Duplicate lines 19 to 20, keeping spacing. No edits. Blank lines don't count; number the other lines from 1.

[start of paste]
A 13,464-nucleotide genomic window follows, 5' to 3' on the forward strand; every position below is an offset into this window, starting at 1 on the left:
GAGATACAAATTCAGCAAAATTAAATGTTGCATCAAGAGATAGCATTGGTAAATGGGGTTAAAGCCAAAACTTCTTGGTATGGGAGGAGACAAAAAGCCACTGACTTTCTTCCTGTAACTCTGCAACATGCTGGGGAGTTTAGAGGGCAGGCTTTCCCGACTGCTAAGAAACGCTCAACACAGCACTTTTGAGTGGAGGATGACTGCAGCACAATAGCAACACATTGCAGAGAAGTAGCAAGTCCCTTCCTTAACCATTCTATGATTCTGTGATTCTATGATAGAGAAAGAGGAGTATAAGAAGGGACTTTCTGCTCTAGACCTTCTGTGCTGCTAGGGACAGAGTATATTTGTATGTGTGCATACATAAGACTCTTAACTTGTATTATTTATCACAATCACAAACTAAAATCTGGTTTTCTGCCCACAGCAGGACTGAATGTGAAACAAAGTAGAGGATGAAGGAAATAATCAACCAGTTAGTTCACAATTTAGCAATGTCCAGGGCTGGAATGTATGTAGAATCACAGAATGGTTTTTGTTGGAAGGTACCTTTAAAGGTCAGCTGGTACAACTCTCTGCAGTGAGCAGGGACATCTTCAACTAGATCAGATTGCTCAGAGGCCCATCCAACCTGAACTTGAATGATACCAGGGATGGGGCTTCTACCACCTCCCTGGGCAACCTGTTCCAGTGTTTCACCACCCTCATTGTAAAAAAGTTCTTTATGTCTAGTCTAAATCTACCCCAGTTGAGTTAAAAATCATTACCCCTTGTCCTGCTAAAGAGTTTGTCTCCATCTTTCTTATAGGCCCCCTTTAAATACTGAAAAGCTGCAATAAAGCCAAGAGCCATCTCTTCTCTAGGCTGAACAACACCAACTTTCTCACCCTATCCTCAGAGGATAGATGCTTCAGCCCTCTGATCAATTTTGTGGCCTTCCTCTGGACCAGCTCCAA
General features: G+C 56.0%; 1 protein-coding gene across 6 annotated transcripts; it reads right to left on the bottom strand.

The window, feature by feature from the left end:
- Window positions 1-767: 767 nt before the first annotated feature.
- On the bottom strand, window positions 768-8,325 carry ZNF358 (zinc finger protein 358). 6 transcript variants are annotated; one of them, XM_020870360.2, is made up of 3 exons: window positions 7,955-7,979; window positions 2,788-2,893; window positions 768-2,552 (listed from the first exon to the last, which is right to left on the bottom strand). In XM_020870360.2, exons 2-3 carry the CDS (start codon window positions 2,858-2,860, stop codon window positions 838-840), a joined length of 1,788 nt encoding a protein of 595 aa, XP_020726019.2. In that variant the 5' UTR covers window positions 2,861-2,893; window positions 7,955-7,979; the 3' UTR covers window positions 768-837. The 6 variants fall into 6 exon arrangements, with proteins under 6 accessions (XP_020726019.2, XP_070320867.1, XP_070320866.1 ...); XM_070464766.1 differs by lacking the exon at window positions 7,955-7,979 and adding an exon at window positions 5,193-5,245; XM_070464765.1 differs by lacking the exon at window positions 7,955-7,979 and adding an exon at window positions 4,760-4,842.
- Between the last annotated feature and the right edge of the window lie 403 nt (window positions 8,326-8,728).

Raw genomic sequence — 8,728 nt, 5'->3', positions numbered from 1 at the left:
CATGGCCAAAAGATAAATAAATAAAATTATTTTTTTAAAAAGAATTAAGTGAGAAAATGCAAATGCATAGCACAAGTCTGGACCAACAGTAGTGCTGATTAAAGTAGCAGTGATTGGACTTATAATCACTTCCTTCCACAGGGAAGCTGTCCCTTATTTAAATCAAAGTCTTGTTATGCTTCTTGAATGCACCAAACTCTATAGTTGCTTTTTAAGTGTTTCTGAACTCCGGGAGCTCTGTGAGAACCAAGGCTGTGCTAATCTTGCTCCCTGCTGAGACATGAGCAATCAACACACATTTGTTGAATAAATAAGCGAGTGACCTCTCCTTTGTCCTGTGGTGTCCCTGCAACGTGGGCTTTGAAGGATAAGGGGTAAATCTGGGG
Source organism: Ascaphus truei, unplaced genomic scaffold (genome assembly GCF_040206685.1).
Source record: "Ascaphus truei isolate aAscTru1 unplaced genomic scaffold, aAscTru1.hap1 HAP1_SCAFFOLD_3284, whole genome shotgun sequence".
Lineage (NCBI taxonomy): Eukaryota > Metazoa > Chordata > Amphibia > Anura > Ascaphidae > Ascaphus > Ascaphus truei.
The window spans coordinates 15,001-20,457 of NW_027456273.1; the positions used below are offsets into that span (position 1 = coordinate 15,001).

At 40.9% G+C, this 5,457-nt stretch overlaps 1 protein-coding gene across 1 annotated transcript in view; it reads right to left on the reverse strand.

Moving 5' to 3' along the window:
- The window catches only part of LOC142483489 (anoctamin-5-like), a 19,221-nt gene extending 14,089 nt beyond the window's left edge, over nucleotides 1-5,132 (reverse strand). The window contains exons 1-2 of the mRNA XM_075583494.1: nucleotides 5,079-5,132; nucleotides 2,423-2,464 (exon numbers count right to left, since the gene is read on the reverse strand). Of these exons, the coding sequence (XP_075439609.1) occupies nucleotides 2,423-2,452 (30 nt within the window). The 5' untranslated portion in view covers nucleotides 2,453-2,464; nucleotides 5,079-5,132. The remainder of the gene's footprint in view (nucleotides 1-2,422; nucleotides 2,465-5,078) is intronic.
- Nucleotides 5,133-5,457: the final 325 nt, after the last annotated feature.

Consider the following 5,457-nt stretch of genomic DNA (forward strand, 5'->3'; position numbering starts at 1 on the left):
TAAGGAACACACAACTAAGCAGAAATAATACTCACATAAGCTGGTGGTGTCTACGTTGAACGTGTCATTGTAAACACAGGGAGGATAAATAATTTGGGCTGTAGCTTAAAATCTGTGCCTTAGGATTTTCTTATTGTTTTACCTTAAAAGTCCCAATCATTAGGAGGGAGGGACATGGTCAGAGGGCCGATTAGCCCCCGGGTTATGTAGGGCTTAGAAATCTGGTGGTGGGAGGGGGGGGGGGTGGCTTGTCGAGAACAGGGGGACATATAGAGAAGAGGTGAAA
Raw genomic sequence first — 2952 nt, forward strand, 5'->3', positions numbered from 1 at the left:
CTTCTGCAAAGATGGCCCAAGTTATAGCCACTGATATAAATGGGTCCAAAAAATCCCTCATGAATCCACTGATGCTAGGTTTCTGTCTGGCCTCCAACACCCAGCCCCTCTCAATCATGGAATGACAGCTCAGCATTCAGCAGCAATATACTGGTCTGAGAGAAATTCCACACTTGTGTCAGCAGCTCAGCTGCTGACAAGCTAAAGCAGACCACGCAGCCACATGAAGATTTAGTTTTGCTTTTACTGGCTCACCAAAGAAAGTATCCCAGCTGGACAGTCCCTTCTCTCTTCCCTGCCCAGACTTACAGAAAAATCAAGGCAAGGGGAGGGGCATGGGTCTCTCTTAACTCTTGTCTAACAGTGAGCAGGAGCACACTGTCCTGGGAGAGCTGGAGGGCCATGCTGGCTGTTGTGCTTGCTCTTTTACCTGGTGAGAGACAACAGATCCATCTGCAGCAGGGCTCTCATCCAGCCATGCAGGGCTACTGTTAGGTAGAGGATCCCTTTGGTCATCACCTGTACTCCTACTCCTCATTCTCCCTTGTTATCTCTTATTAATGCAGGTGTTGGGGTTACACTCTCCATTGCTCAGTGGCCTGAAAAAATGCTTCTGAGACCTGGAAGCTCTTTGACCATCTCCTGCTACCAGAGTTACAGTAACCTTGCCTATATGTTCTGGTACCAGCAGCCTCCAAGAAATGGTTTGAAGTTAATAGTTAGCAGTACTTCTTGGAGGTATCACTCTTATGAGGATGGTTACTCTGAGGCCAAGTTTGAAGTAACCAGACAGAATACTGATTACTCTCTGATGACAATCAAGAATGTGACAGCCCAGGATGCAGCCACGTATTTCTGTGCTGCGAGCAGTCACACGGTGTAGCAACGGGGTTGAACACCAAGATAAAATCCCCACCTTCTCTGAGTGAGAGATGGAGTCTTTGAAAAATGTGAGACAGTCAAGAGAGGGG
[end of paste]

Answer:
TAAGGAACACACAACTAAGCAGAAATAATACTCACATAAGCTGGTGGTGTCTACGTTGAACGTGTCATTGTAAACACAGGGAGGATAAATAATTTGGGCTGTAGCTTAAAATCTGTGCCTTAGGATTTTCTTATTGTTTTACCTTAAAAGTCCCAATCATTAGGAGGGAGGGACATGGTCAGAGGGCCGATTAGCCCCCGGGTTATGTAGGGCTTAGAAATCTGGTGGTGGGAGGGGGGGGGGGTGGCTTGTCGAGAACAGGGGGACATATAGAGAAGAGGTGAAA
Raw genomic sequence first — 2952 nt, forward strand, 5'->3', positions numbered from 1 at the left: